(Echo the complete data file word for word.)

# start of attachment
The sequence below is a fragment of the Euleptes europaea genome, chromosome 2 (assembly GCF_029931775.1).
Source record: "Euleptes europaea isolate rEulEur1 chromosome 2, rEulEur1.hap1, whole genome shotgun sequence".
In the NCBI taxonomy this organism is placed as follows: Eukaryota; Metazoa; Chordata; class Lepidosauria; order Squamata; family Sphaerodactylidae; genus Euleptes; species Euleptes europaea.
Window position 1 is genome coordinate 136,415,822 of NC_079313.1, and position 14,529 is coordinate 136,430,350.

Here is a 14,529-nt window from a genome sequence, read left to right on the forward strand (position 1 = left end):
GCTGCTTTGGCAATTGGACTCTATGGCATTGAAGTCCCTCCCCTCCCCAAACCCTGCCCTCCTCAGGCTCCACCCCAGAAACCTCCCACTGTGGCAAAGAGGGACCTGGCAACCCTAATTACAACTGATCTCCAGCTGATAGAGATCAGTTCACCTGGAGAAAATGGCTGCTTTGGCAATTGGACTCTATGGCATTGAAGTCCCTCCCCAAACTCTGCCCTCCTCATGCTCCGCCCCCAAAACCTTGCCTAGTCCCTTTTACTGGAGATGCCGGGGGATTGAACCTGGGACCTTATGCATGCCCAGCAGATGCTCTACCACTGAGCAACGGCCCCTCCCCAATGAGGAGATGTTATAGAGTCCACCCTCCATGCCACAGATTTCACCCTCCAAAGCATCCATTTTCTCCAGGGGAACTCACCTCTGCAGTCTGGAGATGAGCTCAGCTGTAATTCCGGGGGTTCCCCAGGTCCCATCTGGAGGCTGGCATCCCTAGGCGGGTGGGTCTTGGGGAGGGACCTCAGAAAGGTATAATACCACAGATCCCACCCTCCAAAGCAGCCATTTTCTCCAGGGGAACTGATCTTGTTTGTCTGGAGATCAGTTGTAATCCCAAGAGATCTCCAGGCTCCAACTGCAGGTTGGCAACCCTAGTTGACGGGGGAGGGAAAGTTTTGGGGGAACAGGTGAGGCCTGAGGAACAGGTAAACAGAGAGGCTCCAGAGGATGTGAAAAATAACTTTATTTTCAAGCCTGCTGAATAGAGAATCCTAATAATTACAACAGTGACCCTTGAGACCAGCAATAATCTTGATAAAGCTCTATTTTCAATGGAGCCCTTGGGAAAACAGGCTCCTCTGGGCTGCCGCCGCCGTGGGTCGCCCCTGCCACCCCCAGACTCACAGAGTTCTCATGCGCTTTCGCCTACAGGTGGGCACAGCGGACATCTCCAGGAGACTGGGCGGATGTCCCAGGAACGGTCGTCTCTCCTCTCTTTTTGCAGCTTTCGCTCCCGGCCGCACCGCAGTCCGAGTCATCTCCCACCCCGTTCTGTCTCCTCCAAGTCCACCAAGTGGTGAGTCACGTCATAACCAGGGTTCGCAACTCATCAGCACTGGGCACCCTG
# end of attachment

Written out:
The sequence below is a fragment of the Euleptes europaea genome, chromosome 2 (assembly GCF_029931775.1).
Source record: "Euleptes europaea isolate rEulEur1 chromosome 2, rEulEur1.hap1, whole genome shotgun sequence".
In the NCBI taxonomy this organism is placed as follows: Eukaryota; Metazoa; Chordata; class Lepidosauria; order Squamata; family Sphaerodactylidae; genus Euleptes; species Euleptes europaea.
Window position 1 is genome coordinate 136,415,822 of NC_079313.1, and position 14,529 is coordinate 136,430,350.

Here is a 14,529-nt window from a genome sequence, read left to right on the forward strand (position 1 = left end):
GCTGCTTTGGCAATTGGACTCTATGGCATTGAAGTCCCTCCCCTCCCCAAACCCTGCCCTCCTCAGGCTCCACCCCAGAAACCTCCCACTGTGGCAAAGAGGGACCTGGCAACCCTAATTACAACTGATCTCCAGCTGATAGAGATCAGTTCACCTGGAGAAAATGGCTGCTTTGGCAATTGGACTCTATGGCATTGAAGTCCCTCCCCAAACTCTGCCCTCCTCATGCTCCGCCCCCAAAACCTTGCCTAGTCCCTTTTACTGGAGATGCCGGGGGATTGAACCTGGGACCTTATGCATGCCCAGCAGATGCTCTACCACTGAGCAACGGCCCCTCCCCAATGAGGAGATGTTATAGAGTCCACCCTCCATGCCACAGATTTCACCCTCCAAAGCATCCATTTTCTCCAGGGGAACTCACCTCTGCAGTCTGGAGATGAGCTCAGCTGTAATTCCGGGGGTTCCCCAGGTCCCATCTGGAGGCTGGCATCCCTAGGCGGGTGGGTCTTGGGGAGGGACCTCAGAAAGGTATAATACCACAGATCCCACCCTCCAAAGCAGCCATTTTCTCCAGGGGAACTGATCTTGTTTGTCTGGAGATCAGTTGTAATCCCAAGAGATCTCCAGGCTCCAACTGCAGGTTGGCAACCCTAGTTGACGGGGGAGGGAAAGTTTTGGGGGAACAGGTGAGGCCTGAGGAACAGGTAAACAGAGAGGCTCCAGAGGATGTGAAAAATAACTTTATTTTCAAGCCTGCTGAATAGAGAATCCTAATAATTACAACAGTGACCCTTGAGACCAGCAATAATCTTGATAAAGCTCTATTTTCAATGGAGCCCTTGGGAAAACAGGCTCCTCTGGGCTGCCGCCGCCGTGGGTCGCCCCTGCCACCCCCAGACTCACAGAGTTCTCATGCGCTTTCGCCTACAGGTGGGCACAGCGGACATCTCCAGGAGACTGGGCGGATGTCCCAGGAACGGTCGTCTCTCCTCTCTTTTTGCAGCTTTCGCTCCCGGCCGCACCGCAGTCCGAGTCATCTCCCACCCCGTTCTGTCTCCTCCAAGTCCACCAAGTGGTGAGTCACGTCATAACCAGGGTTCGCAACTCATCAGCACTGGGCACCCTG